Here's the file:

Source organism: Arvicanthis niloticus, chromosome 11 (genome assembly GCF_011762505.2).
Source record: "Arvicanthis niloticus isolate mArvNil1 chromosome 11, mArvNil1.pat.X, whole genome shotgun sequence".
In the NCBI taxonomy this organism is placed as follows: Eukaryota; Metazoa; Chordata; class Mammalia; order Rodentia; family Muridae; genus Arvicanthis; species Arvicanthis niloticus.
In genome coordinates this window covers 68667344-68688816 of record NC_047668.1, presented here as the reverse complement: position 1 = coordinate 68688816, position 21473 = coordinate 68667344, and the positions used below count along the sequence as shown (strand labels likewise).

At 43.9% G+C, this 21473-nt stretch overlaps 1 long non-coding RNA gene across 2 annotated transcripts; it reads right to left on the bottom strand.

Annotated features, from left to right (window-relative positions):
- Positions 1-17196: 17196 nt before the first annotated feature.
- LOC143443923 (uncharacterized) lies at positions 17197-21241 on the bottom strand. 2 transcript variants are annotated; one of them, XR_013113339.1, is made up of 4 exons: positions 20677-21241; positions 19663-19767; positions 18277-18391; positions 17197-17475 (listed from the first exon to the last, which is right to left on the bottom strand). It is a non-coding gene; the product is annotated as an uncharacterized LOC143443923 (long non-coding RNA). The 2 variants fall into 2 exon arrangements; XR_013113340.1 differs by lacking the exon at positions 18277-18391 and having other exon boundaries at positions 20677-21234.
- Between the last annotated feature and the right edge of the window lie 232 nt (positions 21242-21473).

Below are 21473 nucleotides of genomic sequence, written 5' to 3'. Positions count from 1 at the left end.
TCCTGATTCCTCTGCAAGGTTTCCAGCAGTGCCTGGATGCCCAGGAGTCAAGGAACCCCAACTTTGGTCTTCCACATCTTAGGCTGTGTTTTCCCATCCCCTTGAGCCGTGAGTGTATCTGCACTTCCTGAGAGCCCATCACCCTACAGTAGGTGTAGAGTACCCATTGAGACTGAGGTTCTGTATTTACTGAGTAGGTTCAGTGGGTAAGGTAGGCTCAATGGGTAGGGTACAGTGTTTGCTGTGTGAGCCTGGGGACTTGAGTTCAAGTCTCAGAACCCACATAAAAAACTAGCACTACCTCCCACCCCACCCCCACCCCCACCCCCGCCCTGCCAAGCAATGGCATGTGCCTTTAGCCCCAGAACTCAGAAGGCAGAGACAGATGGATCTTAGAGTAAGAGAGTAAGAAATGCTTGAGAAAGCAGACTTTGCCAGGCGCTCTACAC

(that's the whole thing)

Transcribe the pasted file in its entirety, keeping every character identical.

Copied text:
Source organism: Arvicanthis niloticus, chromosome 11 (genome assembly GCF_011762505.2).
Source record: "Arvicanthis niloticus isolate mArvNil1 chromosome 11, mArvNil1.pat.X, whole genome shotgun sequence".
In the NCBI taxonomy this organism is placed as follows: Eukaryota; Metazoa; Chordata; class Mammalia; order Rodentia; family Muridae; genus Arvicanthis; species Arvicanthis niloticus.
In genome coordinates this window covers 68667344-68688816 of record NC_047668.1, presented here as the reverse complement: position 1 = coordinate 68688816, position 21473 = coordinate 68667344, and the positions used below count along the sequence as shown (strand labels likewise).

At 43.9% G+C, this 21473-nt stretch overlaps 1 long non-coding RNA gene across 2 annotated transcripts; it reads right to left on the bottom strand.

Annotated features, from left to right (window-relative positions):
- Positions 1-17196: 17196 nt before the first annotated feature.
- LOC143443923 (uncharacterized) lies at positions 17197-21241 on the bottom strand. 2 transcript variants are annotated; one of them, XR_013113339.1, is made up of 4 exons: positions 20677-21241; positions 19663-19767; positions 18277-18391; positions 17197-17475 (listed from the first exon to the last, which is right to left on the bottom strand). It is a non-coding gene; the product is annotated as an uncharacterized LOC143443923 (long non-coding RNA). The 2 variants fall into 2 exon arrangements; XR_013113340.1 differs by lacking the exon at positions 18277-18391 and having other exon boundaries at positions 20677-21234.
- Between the last annotated feature and the right edge of the window lie 232 nt (positions 21242-21473).

Below are 21473 nucleotides of genomic sequence, written 5' to 3'. Positions count from 1 at the left end.
TCCTGATTCCTCTGCAAGGTTTCCAGCAGTGCCTGGATGCCCAGGAGTCAAGGAACCCCAACTTTGGTCTTCCACATCTTAGGCTGTGTTTTCCCATCCCCTTGAGCCGTGAGTGTATCTGCACTTCCTGAGAGCCCATCACCCTACAGTAGGTGTAGAGTACCCATTGAGACTGAGGTTCTGTATTTACTGAGTAGGTTCAGTGGGTAAGGTAGGCTCAATGGGTAGGGTACAGTGTTTGCTGTGTGAGCCTGGGGACTTGAGTTCAAGTCTCAGAACCCACATAAAAAACTAGCACTACCTCCCACCCCACCCCCACCCCCACCCCCGCCCTGCCAAGCAATGGCATGTGCCTTTAGCCCCAGAACTCAGAAGGCAGAGACAGATGGATCTTAGAGTAAGAGAGTAAGAAATGCTTGAGAAAGCAGACTTTGCCAGGCGCTCTACAC